Do All Moms Truly Believe Their Boys Are Rapists?
I don’t parent online. I don’t share anything about my child on the Internet, nor do I belong to any Facebook groups related to parenting. When a local mommy group informed me that I’d have to download the Meetup app in order to stay abreast of meetings and events, I ditched the mommy group. I already write about parenting online. I don’t need to live my relationship with my child through the Internet. You see, parenting writing has taught me that there is a huge disconnect between real-world parenting and the theoretical debates we have about parenting online.
For instance, contrary to popular belief, the huge majority of children in this country have yet to question their sexual identity. Boys, in large part, continue to enjoy sports and toy guns. And many, many children still walk home alone from school or the bus stop. Yes, there is a growing number of transgender kids, boys in dresses, and conflict-resolution preschool studies going on in this world. Yes, they should be confronted. But they should not be seen as the overall culture’s definition of “normal” attitudes or behaviors.
Take, for instance, nutball freelance feminist Jody Allard’s insistence that her two sons are an inherent part of “rape culture” by virtue of being male. In the real world, 98 percent of mothers of boys would balk at considering their sons to be latent rapists. The other two percent, the ones cheering on Allard through clicks and shares, are probably just jealous they didn’t have girls. As Ben Sasse would say, #liveyourpassion and let’s all move on, shall we? Sometimes the problem is that we don’t move on. Instead, we latch on and give these idiots way more attention than they truly deserve.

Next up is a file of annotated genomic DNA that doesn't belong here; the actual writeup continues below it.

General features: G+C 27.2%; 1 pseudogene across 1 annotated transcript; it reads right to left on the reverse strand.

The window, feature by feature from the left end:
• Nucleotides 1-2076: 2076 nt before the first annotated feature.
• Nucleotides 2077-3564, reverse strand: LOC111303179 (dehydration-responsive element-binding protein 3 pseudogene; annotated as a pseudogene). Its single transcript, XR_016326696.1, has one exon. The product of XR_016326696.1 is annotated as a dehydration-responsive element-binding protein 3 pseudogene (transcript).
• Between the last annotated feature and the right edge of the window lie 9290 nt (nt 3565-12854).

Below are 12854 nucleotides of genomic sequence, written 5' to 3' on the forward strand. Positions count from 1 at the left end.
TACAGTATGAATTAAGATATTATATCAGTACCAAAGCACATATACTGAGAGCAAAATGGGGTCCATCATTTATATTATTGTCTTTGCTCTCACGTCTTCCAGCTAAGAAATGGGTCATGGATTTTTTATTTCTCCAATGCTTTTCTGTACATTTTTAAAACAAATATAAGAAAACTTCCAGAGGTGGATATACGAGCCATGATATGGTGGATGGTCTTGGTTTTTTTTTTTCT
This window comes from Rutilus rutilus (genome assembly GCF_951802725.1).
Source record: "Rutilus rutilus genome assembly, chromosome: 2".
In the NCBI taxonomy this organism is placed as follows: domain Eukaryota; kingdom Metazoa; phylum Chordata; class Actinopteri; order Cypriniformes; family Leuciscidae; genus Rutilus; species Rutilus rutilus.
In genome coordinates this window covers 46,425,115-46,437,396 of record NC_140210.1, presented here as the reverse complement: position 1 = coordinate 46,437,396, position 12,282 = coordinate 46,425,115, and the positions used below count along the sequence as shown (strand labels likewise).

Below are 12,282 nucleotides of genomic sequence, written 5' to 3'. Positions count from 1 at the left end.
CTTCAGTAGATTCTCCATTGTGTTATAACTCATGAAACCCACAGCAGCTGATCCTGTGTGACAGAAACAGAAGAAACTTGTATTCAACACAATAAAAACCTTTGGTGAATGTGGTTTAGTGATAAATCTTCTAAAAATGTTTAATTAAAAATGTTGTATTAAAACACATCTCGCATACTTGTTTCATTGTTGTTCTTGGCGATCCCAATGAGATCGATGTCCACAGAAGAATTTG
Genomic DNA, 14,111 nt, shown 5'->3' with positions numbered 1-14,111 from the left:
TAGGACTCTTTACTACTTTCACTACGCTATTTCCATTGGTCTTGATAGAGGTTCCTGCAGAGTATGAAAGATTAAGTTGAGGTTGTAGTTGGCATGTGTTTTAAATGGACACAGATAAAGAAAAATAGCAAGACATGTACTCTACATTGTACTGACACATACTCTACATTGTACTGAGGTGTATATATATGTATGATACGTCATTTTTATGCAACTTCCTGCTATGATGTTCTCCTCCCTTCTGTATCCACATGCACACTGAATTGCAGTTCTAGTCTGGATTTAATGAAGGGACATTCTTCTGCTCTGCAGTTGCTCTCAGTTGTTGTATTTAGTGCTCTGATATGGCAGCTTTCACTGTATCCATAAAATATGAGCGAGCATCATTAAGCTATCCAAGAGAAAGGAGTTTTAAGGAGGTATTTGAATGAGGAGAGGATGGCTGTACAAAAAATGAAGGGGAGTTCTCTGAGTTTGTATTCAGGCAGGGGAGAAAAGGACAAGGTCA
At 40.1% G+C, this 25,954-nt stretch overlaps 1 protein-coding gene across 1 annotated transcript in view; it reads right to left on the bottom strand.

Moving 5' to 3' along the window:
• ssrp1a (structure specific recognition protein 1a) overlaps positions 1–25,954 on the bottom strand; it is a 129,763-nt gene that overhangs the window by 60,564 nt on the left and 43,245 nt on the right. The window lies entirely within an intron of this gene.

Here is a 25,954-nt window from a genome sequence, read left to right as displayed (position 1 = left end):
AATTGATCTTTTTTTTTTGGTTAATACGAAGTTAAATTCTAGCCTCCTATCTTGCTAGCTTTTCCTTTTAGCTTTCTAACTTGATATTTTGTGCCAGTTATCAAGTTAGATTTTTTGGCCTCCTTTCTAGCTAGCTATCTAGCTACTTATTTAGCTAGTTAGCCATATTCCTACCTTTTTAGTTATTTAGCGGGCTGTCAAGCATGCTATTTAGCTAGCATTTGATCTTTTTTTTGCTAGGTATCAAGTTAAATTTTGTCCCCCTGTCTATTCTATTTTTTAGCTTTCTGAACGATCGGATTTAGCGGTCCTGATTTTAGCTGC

Allard gained notoriety last year after her rape culture piece for the Washington Post, in her words, “went semi-viral.” Apparently, the diseased words didn’t go viral enough for the Post; her follow-up piece wound up as clickbait for a site called “Role Reboot” that attacks gender norms with the belief that there is “no normal.” According to Alexa, the average visitor to Role Reboot sticks around for a minute to browse approximately one page on the site. Its global ranking is near 350,000 while the Washington Posts’s is 187. The numbers mean that most of Allard’s readers got sick the first time around, now they’re immune for good and thankfully the disease is dying, albeit perhaps more slowly than we’d prefer.
The Internet is a healthy reminder that countercultures will always exist. In a way, they act as healthy reminders of how truly destructive bad ideas can be. Allard is no exception to this rule. In her follow-up at Role Reboot, she demeans one son for secretly hating her after catching wind of her claims in the Washington Post. One wonders if this is the same son who is also plagued with suicidal depression. That doesn’t matter to Allard, though, who quickly goes from berating her child for disagreeing with her about his underlying urge to rape women, to dishing about Internet dating. As Iron Ladies founder Leslie Loftis observed of Allard here at PJ Media last year: